Originally posted to Tumblr
Last week I wrote a bit about networks [again, this one’s only on Tumblr] vis a vis Jaron Lanier’s latest book, and I wanted to continue with some ideas about how networks might be relevant to Self Starter’s Guide. Network effects, leverage, self-sustaining feedback loops, empowering people, unlocking value, and creating new models for interacting with the world — all things that would be awesome to incorporate into the future of education!
We’re still in the early stages of this paradigm shift in how production, creativity, society, and human output are structured, and we’re still figuring out the proper mechanisms for directing and shaping it in a way that is human-centered and empathetic and results in positive change to our existing cultures and institutions. Some parts of this process may happen naturally, but much of it’s unpredictable, and it’s therefore vital that we work hard to shape the direction of this change intelligently, and mitigate some of the negative effects without at the same time stifling innovation with an overly heavy hand. But I want to talk more about the network effects themselves, and the potential that they might hold for what I’m working on.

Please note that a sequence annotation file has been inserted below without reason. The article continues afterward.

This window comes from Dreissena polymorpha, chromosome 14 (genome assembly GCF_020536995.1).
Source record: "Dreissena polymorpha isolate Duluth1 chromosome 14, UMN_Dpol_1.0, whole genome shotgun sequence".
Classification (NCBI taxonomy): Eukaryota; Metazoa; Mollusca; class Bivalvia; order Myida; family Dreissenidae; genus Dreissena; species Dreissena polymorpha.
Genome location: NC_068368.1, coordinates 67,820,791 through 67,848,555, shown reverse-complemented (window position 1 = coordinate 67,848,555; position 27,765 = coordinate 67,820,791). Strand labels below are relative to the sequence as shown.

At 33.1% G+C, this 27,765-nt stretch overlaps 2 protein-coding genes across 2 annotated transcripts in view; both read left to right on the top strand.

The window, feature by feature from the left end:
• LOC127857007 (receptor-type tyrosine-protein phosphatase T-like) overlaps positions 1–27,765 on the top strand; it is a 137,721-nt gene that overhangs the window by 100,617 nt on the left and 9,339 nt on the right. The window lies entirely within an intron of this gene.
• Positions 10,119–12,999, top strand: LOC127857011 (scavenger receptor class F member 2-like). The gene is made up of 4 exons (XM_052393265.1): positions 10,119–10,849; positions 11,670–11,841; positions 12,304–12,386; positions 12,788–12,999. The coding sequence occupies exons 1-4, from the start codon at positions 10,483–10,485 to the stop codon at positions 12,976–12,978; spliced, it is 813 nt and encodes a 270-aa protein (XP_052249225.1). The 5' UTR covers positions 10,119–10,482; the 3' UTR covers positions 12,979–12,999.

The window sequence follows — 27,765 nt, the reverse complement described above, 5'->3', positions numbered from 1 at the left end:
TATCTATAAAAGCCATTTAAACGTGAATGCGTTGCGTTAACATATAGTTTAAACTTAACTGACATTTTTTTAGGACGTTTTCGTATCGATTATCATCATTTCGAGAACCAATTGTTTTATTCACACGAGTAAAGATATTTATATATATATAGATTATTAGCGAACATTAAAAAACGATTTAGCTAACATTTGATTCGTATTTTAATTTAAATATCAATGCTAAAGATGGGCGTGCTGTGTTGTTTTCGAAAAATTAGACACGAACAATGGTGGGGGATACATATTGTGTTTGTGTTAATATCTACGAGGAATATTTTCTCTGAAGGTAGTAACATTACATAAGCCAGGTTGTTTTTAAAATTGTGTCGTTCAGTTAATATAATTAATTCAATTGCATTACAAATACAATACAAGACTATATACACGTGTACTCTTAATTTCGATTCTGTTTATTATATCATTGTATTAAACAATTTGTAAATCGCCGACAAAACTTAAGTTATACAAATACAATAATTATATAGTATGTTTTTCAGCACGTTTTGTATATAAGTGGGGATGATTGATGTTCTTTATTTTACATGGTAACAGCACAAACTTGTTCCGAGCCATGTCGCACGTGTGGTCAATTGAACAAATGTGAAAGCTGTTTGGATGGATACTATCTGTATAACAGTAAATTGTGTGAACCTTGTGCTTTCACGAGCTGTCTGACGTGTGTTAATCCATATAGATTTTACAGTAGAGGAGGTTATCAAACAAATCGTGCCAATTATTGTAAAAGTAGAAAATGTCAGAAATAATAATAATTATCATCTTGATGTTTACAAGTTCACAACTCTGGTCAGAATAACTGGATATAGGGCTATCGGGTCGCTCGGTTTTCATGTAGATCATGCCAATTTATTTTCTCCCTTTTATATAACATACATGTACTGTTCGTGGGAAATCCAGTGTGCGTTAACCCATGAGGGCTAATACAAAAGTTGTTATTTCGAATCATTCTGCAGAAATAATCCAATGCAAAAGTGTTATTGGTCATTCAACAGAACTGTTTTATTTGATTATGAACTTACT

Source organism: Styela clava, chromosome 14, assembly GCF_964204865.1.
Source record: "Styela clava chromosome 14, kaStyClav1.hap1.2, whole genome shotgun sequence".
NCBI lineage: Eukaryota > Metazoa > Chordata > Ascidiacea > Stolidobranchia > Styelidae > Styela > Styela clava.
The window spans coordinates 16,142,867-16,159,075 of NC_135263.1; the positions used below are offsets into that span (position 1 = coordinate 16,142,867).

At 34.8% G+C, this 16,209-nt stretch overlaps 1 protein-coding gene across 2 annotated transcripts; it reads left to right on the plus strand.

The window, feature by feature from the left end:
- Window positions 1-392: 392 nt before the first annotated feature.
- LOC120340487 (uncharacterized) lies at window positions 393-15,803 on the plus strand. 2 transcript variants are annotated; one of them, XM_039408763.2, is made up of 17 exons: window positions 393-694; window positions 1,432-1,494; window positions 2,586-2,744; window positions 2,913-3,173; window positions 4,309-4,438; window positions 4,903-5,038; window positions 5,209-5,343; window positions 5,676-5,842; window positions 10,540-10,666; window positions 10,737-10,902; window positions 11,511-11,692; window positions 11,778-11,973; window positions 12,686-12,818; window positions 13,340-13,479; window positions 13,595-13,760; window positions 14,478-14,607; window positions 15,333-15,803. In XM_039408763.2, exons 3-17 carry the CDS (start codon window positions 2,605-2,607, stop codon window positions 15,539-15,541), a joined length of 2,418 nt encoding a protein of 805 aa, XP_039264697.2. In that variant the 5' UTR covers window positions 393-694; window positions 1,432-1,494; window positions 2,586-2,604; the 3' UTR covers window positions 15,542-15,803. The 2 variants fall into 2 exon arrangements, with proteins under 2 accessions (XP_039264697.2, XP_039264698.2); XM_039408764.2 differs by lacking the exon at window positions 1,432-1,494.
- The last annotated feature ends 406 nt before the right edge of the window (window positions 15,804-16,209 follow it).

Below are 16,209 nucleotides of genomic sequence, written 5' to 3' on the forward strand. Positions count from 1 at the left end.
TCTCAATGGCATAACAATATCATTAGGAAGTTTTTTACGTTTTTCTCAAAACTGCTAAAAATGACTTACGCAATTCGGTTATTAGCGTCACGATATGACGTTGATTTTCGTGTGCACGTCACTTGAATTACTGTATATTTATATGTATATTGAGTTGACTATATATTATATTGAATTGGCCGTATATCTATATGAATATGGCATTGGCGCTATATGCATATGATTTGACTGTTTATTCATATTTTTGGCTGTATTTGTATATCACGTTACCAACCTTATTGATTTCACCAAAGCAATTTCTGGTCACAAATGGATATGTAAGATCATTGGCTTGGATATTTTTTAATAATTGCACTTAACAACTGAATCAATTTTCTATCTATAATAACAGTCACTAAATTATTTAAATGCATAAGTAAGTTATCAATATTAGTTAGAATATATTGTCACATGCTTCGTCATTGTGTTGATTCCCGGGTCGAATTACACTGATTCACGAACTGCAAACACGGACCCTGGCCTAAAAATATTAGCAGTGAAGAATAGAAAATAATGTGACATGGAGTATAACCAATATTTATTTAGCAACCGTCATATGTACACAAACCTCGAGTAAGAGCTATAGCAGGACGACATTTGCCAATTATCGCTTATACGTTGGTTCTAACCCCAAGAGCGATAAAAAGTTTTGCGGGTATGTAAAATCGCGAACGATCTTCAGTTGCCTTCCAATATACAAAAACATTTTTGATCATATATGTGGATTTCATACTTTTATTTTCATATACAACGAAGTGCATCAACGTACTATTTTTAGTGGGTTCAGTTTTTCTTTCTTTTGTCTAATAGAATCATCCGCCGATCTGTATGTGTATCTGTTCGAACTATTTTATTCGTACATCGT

I hadn’t initially conceived of Self Starter’s Guide as a network, at least not overtly; I thought of it as a kind of repository or library of information, and I’ve considered wanting to build a “platform” around that content, but I’m not entirely sure I was clear about what these terms or aspiration actually meant — what is a “platform” for sharing knowledge? Of course not all services, products, or tools have to be networks — but I think that today all such things have to at least be built with networks in mind. And I’d like to think as well about how I could build features of a network into my project itself.
With Self Starter’s Guide, I’d like to provide not only information, but also ways for people to connect and interact around the ideas and topics I’ll be focusing on. That doesn’t necessarily mean building technology; it could just mean plugging together existing tools to create whatever network features these modes of connection might require. More important is figuring out useful and powerful mechanisms for building network effects that would be valuable for those who are part of it.